• All of my rental properties are condos and all have no indoor smoking rules, period. See my reply above…while “typical use” may not do as much damage when it comes to cigs vs. MJ, MJ has a VERY potent smell that is likely to disturb neighbors, and CAN do a lot of damage to a property if smoked to excess (for example, not just a single person having a joint here and there, but 3 residents smoking regularly and having guests who do so as well). Again, if I were to get a complaint that someone smelled MJ OUTSIDE the property ONCE IN A WHILE…I’d tell them to get over it, it could have just been someone passing by. If, instead, I was told that there were strong MJ smells INSIDE the building, or outside on a regular basis and coming from the patio, someone would be getting evicted. Lease says no smoking (period), as well as no MJ cultivation, possession, or use on the property (including outside). Maybe they should come to your house if they want to toke?

  • Whie it may be technically illegal, you clearly have never dealth with DC government concerning marijuana concerns since the law has passed. To say the least, they are hands off. You will have to move congress to make anything happen here.

  • OP, you have my deepest sympathy.
    The stink of pot pervades my neighbors house and it is sickening smelling this day after day. And adding incense on top of this? Migraine inducing for sure.

    And no, I am not a “narc”, just someone who hates the smell of pot. It smells like sewage to me.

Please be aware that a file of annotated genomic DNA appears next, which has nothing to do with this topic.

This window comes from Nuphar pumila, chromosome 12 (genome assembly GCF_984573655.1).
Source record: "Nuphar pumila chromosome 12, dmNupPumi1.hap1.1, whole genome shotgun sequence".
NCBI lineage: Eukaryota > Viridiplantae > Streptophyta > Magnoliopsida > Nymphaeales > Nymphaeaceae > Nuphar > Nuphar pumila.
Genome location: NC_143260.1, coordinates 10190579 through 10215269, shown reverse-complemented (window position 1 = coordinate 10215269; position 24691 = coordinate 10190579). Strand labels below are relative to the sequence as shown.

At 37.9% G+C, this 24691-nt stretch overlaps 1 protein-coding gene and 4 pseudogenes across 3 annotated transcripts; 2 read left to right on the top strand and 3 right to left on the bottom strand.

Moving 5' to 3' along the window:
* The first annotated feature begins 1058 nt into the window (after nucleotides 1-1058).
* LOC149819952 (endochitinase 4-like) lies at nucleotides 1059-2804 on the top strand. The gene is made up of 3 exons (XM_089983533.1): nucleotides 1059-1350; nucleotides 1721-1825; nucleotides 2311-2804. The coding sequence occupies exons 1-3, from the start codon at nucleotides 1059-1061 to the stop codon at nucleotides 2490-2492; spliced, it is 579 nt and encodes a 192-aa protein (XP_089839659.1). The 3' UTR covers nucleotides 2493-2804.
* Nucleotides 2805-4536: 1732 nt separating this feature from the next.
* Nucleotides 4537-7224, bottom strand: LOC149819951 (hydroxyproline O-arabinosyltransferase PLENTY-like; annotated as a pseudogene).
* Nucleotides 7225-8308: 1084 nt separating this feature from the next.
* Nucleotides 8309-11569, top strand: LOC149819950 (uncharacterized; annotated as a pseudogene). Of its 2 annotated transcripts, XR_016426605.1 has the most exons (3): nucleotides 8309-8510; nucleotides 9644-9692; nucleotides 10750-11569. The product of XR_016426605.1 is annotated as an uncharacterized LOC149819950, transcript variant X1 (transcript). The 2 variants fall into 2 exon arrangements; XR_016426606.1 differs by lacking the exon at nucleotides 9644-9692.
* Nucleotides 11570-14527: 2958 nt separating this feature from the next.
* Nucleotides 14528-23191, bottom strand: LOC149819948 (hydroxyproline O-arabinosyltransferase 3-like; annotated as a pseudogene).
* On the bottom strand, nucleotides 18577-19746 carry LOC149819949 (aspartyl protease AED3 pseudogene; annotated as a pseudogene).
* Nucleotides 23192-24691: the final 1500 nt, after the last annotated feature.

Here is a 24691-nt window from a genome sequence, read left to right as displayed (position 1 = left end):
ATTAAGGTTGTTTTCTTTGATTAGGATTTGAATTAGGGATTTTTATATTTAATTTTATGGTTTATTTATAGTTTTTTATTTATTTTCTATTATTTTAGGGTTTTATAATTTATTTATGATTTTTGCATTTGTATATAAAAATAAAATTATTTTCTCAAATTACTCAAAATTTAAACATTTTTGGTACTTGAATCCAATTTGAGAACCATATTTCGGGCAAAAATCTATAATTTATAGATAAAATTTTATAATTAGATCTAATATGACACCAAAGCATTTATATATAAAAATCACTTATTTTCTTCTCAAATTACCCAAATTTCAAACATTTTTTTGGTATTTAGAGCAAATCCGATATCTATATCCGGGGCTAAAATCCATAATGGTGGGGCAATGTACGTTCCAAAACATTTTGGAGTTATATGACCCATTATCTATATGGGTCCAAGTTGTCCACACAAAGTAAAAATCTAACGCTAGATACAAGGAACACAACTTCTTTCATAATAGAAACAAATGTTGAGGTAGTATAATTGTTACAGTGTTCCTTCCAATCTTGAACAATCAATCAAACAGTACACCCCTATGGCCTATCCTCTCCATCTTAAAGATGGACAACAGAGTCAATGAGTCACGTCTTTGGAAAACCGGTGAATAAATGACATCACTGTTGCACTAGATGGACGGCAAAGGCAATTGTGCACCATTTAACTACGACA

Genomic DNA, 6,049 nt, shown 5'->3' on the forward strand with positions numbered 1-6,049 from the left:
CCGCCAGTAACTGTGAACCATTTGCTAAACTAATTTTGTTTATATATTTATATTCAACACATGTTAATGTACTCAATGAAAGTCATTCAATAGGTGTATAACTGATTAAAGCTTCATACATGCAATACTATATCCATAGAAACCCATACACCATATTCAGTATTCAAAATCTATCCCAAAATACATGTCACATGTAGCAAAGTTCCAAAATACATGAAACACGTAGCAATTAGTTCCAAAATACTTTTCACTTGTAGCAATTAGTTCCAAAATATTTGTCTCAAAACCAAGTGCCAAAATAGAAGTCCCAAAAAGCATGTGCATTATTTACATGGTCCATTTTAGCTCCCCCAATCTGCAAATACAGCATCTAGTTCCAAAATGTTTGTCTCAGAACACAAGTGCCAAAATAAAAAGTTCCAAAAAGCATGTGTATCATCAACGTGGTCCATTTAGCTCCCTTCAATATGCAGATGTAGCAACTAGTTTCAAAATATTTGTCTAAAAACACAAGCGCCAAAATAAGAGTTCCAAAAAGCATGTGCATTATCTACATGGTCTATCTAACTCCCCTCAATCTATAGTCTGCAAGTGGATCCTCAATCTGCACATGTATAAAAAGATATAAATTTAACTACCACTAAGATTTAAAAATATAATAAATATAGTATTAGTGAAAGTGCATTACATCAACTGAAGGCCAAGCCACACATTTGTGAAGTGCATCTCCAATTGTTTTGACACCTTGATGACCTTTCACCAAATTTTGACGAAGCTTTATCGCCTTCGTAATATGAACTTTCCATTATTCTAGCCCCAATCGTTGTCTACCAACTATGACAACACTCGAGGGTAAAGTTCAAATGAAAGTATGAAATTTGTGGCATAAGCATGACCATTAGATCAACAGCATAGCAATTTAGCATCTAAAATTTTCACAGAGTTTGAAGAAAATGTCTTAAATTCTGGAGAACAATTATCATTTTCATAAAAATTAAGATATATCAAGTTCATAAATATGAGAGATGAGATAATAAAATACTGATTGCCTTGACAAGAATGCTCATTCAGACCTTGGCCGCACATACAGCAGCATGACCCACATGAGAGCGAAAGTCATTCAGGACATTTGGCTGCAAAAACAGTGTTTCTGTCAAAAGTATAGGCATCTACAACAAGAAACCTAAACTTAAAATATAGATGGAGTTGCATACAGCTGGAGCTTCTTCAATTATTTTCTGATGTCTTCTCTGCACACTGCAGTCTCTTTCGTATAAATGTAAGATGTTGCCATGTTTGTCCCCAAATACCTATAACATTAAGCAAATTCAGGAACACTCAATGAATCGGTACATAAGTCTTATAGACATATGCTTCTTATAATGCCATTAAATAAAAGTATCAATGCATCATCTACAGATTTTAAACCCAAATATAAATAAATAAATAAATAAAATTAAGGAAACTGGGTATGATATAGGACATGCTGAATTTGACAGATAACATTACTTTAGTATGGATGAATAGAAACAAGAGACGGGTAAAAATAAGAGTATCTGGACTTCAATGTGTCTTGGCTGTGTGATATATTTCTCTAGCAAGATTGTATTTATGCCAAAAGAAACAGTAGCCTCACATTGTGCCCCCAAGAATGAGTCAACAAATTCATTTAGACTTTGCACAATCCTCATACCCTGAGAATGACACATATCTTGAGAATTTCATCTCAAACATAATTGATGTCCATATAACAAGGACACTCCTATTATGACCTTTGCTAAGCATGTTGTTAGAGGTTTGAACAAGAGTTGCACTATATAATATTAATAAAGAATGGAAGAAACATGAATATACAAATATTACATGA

• PS: OP, you mentioned the lease was signed thru a rental company. So does that mean you hired the rental company to screen tenants for you? Can the rental company be the bad guy in this case and bring this issue up?

  • I’d actually check with an attorney to verify that you are within your rights here, but I knew someone who had a similar situation in another state where they found their tenants were growing weed and they simply confiscated it and drove it down to the police station, said their tenants were growing it, and handed it over. Regardless of what the local law says, federal law says this is not legal activity, and federal law trumps local laws nationwide. If your tenants find their plants wander off, they’ll stop growing them or they’ll move.

    • Everyone knows federal law trumps state law.

      The Fed has explicitly said it will not enforce that law here or wherever it has been voted in. A landlord tenant judge is going to be hardpressed to evict someone for something you could have simply prohibited with one sentence that the Fed isn’t worried about.
      Good luck with that.

  • Since we have some lawyers who seem to be pretty familiar with LL/Tenant law in DC hanging around…my thought would be that the smell is a violation of the rights of the owners/upstairs residence to “peaceful enjoyment” of their property. If the rental company used the GCAAR lease (why wouldn’t they?), that lease prohibits use of the property in a way that would disturb other residents’ peaceful enjoyment of their property (including neighbors), whether that use is legal or not. This seems the approach most likely to be successful, since the right to peaceful enjoyment is a common and well-recognized tenet of rental law.